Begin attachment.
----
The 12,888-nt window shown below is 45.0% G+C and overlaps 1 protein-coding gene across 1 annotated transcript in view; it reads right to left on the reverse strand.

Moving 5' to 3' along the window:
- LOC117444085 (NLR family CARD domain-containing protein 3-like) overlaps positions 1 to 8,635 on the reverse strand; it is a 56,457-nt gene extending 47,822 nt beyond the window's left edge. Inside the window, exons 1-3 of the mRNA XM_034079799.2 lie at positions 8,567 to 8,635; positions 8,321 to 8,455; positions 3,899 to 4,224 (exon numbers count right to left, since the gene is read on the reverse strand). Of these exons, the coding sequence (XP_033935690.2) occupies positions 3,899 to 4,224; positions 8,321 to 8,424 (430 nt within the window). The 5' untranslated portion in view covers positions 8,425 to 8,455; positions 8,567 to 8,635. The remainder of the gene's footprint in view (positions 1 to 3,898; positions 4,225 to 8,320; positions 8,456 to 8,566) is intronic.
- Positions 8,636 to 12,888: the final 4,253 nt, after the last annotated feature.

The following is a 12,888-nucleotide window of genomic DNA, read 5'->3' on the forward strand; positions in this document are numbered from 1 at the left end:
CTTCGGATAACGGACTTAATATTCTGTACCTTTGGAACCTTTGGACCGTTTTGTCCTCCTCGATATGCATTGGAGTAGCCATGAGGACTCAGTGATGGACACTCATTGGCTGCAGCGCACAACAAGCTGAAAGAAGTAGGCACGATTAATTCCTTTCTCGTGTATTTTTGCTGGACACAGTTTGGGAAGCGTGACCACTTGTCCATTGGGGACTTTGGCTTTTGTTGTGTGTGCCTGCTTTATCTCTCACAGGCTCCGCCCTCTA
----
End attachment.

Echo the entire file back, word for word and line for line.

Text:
The 12,888-nt window shown below is 45.0% G+C and overlaps 1 protein-coding gene across 1 annotated transcript in view; it reads right to left on the reverse strand.

Moving 5' to 3' along the window:
- LOC117444085 (NLR family CARD domain-containing protein 3-like) overlaps positions 1 to 8,635 on the reverse strand; it is a 56,457-nt gene extending 47,822 nt beyond the window's left edge. Inside the window, exons 1-3 of the mRNA XM_034079799.2 lie at positions 8,567 to 8,635; positions 8,321 to 8,455; positions 3,899 to 4,224 (exon numbers count right to left, since the gene is read on the reverse strand). Of these exons, the coding sequence (XP_033935690.2) occupies positions 3,899 to 4,224; positions 8,321 to 8,424 (430 nt within the window). The 5' untranslated portion in view covers positions 8,425 to 8,455; positions 8,567 to 8,635. The remainder of the gene's footprint in view (positions 1 to 3,898; positions 4,225 to 8,320; positions 8,456 to 8,566) is intronic.
- Positions 8,636 to 12,888: the final 4,253 nt, after the last annotated feature.

The following is a 12,888-nucleotide window of genomic DNA, read 5'->3' on the forward strand; positions in this document are numbered from 1 at the left end:
CTTCGGATAACGGACTTAATATTCTGTACCTTTGGAACCTTTGGACCGTTTTGTCCTCCTCGATATGCATTGGAGTAGCCATGAGGACTCAGTGATGGACACTCATTGGCTGCAGCGCACAACAAGCTGAAAGAAGTAGGCACGATTAATTCCTTTCTCGTGTATTTTTGCTGGACACAGTTTGGGAAGCGTGACCACTTGTCCATTGGGGACTTTGGCTTTTGTTGTGTGTGCCTGCTTTATCTCTCACAGGCTCCGCCCTCTA